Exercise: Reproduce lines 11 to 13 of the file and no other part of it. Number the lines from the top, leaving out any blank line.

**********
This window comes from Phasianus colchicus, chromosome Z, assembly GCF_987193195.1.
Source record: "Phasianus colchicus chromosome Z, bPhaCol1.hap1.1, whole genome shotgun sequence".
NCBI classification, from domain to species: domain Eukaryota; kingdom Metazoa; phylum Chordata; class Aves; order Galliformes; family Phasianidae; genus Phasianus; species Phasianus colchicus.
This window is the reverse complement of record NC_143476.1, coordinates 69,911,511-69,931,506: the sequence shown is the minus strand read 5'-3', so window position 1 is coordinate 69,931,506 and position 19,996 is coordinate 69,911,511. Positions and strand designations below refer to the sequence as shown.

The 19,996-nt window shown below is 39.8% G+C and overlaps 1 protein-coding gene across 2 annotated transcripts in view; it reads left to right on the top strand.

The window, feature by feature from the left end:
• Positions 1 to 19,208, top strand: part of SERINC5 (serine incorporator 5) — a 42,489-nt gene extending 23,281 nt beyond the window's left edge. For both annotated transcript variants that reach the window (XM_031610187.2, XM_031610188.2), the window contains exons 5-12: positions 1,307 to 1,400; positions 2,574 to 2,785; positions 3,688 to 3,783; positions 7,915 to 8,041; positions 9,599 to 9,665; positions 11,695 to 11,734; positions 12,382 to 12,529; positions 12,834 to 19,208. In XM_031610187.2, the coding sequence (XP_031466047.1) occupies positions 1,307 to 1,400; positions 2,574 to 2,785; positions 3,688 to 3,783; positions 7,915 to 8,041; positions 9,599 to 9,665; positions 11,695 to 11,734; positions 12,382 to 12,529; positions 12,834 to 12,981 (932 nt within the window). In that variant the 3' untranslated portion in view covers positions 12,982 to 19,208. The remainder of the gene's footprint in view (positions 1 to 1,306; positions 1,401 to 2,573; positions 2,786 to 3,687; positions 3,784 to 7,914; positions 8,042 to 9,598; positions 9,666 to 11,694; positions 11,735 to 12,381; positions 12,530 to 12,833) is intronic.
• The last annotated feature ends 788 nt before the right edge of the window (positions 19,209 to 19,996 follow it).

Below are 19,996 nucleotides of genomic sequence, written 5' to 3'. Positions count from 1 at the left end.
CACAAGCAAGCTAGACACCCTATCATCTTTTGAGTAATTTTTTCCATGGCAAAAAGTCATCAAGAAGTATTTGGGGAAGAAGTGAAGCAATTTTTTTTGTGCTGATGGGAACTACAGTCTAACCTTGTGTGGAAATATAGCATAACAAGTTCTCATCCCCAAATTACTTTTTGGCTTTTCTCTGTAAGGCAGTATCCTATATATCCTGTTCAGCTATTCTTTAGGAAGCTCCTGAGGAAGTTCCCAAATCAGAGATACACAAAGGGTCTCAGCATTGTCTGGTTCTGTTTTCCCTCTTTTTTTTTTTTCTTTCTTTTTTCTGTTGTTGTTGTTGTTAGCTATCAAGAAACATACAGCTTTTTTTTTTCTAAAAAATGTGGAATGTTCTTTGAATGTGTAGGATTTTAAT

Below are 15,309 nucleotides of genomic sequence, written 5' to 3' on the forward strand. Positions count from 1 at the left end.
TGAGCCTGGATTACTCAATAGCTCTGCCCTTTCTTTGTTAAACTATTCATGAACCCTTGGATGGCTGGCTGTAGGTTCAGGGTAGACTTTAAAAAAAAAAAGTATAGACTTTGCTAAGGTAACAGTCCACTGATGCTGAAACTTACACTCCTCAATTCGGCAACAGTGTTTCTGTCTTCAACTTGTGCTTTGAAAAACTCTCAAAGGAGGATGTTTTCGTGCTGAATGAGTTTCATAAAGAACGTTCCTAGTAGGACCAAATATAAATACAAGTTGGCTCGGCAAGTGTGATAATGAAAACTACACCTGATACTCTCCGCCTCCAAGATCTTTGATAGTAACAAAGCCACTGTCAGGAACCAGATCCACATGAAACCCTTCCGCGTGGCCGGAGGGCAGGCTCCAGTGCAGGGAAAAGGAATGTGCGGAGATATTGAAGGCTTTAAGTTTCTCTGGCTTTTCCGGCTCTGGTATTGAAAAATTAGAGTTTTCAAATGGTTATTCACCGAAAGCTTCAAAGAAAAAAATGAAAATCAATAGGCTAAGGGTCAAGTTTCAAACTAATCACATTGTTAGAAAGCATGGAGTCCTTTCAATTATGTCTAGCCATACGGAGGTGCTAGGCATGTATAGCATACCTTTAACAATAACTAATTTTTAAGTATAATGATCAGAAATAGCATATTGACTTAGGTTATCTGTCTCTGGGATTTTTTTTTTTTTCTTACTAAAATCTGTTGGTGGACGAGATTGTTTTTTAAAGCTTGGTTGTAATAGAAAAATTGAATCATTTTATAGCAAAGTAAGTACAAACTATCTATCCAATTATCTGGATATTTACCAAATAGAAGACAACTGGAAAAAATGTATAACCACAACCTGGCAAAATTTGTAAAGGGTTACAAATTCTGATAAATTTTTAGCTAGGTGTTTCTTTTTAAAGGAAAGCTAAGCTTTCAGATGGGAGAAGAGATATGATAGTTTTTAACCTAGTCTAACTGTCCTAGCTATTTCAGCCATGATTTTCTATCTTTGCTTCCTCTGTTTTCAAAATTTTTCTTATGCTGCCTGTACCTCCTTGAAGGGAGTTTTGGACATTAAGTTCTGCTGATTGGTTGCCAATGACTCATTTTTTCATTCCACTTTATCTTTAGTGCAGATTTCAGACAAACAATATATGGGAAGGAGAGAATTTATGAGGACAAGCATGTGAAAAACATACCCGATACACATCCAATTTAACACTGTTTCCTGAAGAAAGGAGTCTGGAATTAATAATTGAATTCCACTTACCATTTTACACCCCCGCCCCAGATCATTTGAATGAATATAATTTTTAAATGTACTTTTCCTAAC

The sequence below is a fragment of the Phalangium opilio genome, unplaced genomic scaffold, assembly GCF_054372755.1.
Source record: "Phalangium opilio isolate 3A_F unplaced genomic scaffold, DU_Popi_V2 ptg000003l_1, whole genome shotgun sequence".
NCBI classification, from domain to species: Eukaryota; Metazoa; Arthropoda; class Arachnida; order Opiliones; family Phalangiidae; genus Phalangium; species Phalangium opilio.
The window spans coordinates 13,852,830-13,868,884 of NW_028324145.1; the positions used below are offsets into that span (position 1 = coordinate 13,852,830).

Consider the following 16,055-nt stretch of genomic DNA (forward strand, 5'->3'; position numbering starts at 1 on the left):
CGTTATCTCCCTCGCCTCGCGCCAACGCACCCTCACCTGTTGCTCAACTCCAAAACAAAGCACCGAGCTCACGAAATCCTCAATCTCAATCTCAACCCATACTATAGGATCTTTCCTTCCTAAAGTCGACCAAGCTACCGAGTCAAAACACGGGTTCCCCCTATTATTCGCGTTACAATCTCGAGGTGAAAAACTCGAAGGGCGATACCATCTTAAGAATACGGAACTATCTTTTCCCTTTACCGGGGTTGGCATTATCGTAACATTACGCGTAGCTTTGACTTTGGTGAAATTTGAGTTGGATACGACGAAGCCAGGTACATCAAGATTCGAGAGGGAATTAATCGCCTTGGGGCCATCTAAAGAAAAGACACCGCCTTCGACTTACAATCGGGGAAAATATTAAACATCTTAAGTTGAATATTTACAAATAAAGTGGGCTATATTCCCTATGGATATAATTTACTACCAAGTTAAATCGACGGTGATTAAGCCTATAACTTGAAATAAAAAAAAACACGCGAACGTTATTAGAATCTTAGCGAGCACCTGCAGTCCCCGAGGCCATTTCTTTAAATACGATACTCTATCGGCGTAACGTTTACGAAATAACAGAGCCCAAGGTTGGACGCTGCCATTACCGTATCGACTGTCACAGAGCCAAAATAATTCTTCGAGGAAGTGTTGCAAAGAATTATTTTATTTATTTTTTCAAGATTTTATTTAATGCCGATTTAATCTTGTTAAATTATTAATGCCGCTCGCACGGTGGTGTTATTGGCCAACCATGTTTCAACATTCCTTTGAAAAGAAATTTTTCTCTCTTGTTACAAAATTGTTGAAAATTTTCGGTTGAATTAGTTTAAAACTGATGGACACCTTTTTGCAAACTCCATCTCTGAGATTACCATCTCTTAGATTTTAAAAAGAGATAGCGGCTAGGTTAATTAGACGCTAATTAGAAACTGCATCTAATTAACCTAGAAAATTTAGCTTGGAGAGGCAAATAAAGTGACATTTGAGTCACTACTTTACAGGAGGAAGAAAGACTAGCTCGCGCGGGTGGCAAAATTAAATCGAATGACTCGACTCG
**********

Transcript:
Below are 15,309 nucleotides of genomic sequence, written 5' to 3' on the forward strand. Positions count from 1 at the left end.
TGAGCCTGGATTACTCAATAGCTCTGCCCTTTCTTTGTTAAACTATTCATGAACCCTTGGATGGCTGGCTGTAGGTTCAGGGTAGACTTTAAAAAAAAAAAGTATAGACTTTGCTAAGGTAACAGTCCACTGATGCTGAAACTTACACTCCTCAATTCGGCAACAGTGTTTCTGTCTTCAACTTGTGCTTTGAAAAACTCTCAAAGGAGGATGTTTTCGTGCTGAATGAGTTTCATAAAGAACGTTCCTAGTAGGACCAAATATAAATACAAGTTGGCTCGGCAAGTGTGATAATGAAAACTACACCTGATACTCTCCGCCTCCAAGATCTTTGATAGTAACAAAGCCACTGTCAGGAACCAGATCCACATGAAACCCTTCCGCGTGGCCGGAGGGCAGGCTCCAGTGCAGGGAAAAGGAATGTGCGGAGATATTGAAGGCTTTAAGTTTCTCTGGCTTTTCCGGCTCTGGTATTGAAAAATTAGAGTTTTCAAATGGTTATTCACCGAAAGCTTCAAAGAAAAAAATGAAAATCAATAGGCTAAGGGTCAAGTTTCAAACTAATCACATTGTTAGAAAGCATGGAGTCCTTTCAATTATGTCTAGCCATACGGAGGTGCTAGGCATGTATAGCATACCTTTAACAATAACTAATTTTTAAGTATAATGATCAGAAATAGCATATTGACTTAGGTTATCTGTCTCTGGGATTTTTTTTTTTTTCTTACTAAAATCTGTTGGTGGACGAGATTGTTTTTTAAAGCTTGGTTGTAATAGAAAAATTGAATCATTTTATAGCAAAGTAAGTACAAACTATCTATCCAATTATCTGGATATTTACCAAATAGAAGACAACTGGAAAAAATGTATAACCACAACCTGGCAAAATTTGTAAAGGGTTACAAATTCTGATAAATTTTTAGCTAGGTGTTTCTTTTTAAAGGAAAGCTAAGCTTTCAGATGGGAGAAGAGATATGATAGTTTTTAACCTAGTCTAACTGTCCTAGCTATTTCAGCCATGATTTTCTATCTTTGCTTCCTCTGTTTTCAAAATTTTTCTTATGCTGCCTGTACCTCCTTGAAGGGAGTTTTGGACATTAAGTTCTGCTGATTGGTTGCCAATGACTCATTTTTTCATTCCACTTTATCTTTAGTGCAGATTTCAGACAAACAATATATGGGAAGGAGAGAATTTATGAGGACAAGCATGTGAAAAACATACCCGATACACATCCAATTTAACACTGTTTCCTGAAGAAAGGAGTCTGGAATTAATAATTGAATTCCACTTACCATTTTACACCCCCGCCCCAGATCATTTGAATGAATATAATTTTTAAATGTACTTTTCCTAAC

The sequence below is a fragment of the Phalangium opilio genome, unplaced genomic scaffold, assembly GCF_054372755.1.